As the EDC3100 course draws to a close, I find myself reflecting on the knowledge, skills and insights I have gained. Coming into the course, I was an ICT novice with no clue of how to use any ICT that I wouldn’t find within the walls of my home, let alone know what to do if there was a problem with one of these ICTs. However, through engaging in the lectures, tutorials, learning path, assignments and professional experience I can now sing a different tune. I am comfortable with using new and unfamiliar technologies to enhance student learning, and I am confident that if anything goes wrong, I will be able to implement a plan B. I may not know what the future holds as identified within the Horizon k-12 report, and I don’t pretend to. But I am finally comfortable with the unknown and look forward to conquering it in the future.
As I work through my final few assignments for the semester, I have noticed that one area of lesson planning that brings me to a standstill is ascertaining prior knowledge. I always struggle to think of fun, informative ways of discovering students prior knowledge that don’t stick out like a sore thumb when implimented in the lesson. Megan has the same issues however, in her blog post thqt I have linked, she discusses an image she found on the site Teacher Train which she uses to determine her student’s prior knowledge or schemata as the site refers to it. Some of these strategies include:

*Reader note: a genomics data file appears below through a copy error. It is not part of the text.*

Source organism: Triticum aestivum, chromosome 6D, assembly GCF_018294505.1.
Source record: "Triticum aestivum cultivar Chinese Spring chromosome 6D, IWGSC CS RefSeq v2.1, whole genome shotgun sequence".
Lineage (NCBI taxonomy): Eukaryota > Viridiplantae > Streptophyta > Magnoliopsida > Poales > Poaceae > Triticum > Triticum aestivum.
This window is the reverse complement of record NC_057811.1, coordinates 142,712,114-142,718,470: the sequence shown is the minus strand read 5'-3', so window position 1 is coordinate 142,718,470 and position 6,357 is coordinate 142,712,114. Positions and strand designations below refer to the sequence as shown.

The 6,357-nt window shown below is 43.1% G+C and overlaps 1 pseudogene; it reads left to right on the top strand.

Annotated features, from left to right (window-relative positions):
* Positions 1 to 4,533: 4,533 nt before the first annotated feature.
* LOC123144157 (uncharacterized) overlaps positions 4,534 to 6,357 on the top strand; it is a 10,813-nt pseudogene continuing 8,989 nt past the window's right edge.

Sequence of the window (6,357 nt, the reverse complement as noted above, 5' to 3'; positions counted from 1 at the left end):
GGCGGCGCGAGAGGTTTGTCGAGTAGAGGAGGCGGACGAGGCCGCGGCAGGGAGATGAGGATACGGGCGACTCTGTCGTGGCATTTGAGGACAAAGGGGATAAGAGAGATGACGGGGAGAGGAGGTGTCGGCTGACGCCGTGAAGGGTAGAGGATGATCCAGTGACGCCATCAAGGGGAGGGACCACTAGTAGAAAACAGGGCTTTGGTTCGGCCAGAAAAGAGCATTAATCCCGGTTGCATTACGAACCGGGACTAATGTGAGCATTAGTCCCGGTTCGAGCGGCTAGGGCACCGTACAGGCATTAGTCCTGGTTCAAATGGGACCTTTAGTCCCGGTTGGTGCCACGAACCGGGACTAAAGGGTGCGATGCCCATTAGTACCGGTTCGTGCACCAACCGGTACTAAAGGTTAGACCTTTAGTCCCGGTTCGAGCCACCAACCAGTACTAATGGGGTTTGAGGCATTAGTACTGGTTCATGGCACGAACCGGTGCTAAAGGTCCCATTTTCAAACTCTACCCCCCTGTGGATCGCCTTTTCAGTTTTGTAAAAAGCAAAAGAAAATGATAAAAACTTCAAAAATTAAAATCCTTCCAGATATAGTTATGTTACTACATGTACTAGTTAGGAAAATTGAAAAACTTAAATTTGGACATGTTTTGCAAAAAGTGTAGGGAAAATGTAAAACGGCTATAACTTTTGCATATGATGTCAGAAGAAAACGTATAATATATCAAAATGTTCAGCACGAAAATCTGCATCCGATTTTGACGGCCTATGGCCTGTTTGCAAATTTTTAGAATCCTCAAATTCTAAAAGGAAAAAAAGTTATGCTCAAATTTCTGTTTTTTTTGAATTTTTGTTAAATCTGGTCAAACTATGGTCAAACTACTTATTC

Draw what you know
Create a mindmap
Interview a classmate
Conduct a debate
Fill in the blanks
These are all fun and creative jdeas that I would not have thought of on my own, yet which I will continue to use in the future.
When you are delivering a lesson in the classroom, things don’t always go to plan. Unforeseen issues can arise requiring the teacher to find on topic and engaging actuvities for the students to complete without a moments notice. From my experience of playing around with ICT on this prac, some of the best in a pinch sites I have found are:
Study ladder – activities within all KLA’s (as well as naplan) categorised by year level and topic
Ideal resources – numerous teacher and student resources and activities linked to the AustralianCurriculum
ABCya! – online games for students from prep to year 5 categorised by year level and subject